Here’s How to Handle Digital Overload - Magic Virtual Assistant

Here’s How to Handle Digital Overload

Published: Jan 25, 2021
Last updated: Nov 16, 2022
digital overload

Remote work has brought us all closer to our screens. From email to Slack to Zoom, we’ve all tried to stay connected in numerous ways. Undoubtedly, these tools have helped us all make the transition to remote work. They’ve worked in a pinch to make sure that teams survive—and even thrive—during the pandemic. But how much is too much? Has remote work increased our digital overload?

SmartCompany interviewed 120 experts to better understand how remote work is affecting us. The bottom line? We might be overcompensating with our digital connections to make up for the lack of face-to-face interactions, and it might be doing us more harm than good.

What is Digital Overload?

Also known as information overload, digital overload is the overwhelming feeling caused by being constantly connected to digital tools and platforms. From using too many digital tools to staying “on” 24/7, we often stretch ourselves too thin in order to take in—and respond to—all the information being presented to us.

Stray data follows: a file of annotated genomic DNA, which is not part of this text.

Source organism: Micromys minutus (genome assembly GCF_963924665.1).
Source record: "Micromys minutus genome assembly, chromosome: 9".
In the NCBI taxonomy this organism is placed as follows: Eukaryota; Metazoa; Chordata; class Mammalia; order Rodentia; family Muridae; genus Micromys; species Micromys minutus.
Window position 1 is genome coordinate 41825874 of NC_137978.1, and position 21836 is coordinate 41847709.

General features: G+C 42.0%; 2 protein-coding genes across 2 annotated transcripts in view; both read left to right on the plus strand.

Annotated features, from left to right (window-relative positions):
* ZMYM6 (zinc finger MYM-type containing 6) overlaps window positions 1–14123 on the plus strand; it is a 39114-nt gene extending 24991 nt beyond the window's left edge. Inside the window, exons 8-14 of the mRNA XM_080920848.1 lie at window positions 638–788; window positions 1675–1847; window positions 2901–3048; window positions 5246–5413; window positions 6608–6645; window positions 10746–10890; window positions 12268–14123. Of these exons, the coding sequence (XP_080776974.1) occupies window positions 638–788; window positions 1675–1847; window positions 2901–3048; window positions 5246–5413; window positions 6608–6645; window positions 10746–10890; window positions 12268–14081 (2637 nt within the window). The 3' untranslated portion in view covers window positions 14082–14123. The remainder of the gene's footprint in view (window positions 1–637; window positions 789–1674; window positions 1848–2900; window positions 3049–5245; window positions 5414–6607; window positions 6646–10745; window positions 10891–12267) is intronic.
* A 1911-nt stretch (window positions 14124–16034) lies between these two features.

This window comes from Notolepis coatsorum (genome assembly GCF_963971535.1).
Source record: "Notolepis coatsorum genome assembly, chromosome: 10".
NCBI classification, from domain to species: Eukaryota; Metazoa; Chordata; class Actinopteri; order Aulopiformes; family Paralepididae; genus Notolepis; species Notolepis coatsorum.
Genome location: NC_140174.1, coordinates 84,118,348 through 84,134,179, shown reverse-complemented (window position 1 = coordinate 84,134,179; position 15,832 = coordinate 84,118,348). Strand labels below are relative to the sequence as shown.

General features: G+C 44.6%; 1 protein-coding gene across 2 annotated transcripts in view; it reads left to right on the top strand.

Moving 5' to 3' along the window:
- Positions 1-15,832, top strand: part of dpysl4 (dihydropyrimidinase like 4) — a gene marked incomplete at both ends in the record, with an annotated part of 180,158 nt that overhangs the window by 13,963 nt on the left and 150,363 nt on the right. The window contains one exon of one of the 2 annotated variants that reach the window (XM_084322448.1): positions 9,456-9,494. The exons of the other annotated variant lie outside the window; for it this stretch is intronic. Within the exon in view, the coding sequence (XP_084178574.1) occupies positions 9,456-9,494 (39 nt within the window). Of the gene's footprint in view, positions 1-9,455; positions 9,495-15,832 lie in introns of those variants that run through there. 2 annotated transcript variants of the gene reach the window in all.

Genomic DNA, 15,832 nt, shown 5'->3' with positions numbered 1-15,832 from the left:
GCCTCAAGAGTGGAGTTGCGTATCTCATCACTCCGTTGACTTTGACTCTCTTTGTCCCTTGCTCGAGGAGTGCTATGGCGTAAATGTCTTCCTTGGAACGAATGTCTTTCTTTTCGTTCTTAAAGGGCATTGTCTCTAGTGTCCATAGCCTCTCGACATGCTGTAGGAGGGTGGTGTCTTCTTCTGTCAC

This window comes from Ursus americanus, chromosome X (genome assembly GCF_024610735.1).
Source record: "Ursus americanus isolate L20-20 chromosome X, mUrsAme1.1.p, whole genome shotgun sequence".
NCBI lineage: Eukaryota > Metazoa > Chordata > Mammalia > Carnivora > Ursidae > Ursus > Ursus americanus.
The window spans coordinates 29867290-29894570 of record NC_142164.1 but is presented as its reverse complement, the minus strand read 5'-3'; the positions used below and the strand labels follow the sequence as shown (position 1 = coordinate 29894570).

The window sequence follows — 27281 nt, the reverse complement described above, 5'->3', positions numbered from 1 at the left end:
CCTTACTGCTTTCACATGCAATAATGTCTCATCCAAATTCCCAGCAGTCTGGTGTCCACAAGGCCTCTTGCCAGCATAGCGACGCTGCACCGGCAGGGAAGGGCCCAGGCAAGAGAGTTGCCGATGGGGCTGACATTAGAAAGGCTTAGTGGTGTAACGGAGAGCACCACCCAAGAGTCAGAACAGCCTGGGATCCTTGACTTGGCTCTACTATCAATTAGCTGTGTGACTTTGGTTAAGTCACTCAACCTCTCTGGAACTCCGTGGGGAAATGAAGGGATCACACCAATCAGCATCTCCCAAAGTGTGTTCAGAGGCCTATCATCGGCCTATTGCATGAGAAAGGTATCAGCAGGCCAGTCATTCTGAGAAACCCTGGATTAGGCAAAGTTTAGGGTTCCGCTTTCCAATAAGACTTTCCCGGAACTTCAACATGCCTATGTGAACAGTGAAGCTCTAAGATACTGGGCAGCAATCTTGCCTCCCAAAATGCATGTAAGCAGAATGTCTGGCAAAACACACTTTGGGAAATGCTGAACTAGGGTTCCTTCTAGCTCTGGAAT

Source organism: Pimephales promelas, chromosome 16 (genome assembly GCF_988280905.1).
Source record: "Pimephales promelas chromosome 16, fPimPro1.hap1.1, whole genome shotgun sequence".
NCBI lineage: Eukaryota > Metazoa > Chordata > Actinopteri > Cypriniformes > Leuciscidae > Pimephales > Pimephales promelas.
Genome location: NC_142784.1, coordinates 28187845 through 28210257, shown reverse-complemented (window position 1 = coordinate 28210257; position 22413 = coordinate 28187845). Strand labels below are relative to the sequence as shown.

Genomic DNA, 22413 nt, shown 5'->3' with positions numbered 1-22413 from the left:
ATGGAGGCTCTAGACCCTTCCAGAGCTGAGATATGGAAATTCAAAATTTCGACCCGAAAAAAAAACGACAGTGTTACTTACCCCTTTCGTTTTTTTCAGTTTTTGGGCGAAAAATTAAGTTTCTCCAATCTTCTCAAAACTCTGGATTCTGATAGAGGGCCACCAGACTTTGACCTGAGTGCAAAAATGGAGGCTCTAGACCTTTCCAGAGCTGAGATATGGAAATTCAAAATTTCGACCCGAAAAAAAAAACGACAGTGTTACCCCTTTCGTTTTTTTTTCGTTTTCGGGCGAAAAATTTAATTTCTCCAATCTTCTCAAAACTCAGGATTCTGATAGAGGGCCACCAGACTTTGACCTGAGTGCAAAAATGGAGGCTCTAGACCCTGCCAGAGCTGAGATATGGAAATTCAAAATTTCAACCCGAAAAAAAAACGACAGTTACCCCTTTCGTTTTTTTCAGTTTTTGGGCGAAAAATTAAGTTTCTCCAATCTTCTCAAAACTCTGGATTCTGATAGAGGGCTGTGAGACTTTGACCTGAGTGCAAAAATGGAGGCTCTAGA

How Digital Overload Hurts Us

According to an article by the Harvard Business Review, being constantly connected means that “[w]e waste time, attention, and energy on relatively unimportant information and interactions, staying busy but producing little of value.” Juggling all these streams of information hurts our productivity and engagement in the long run. When we’re distracted by answering an email or a Slack message, it takes us about 20 minutes to return to the original task at hand.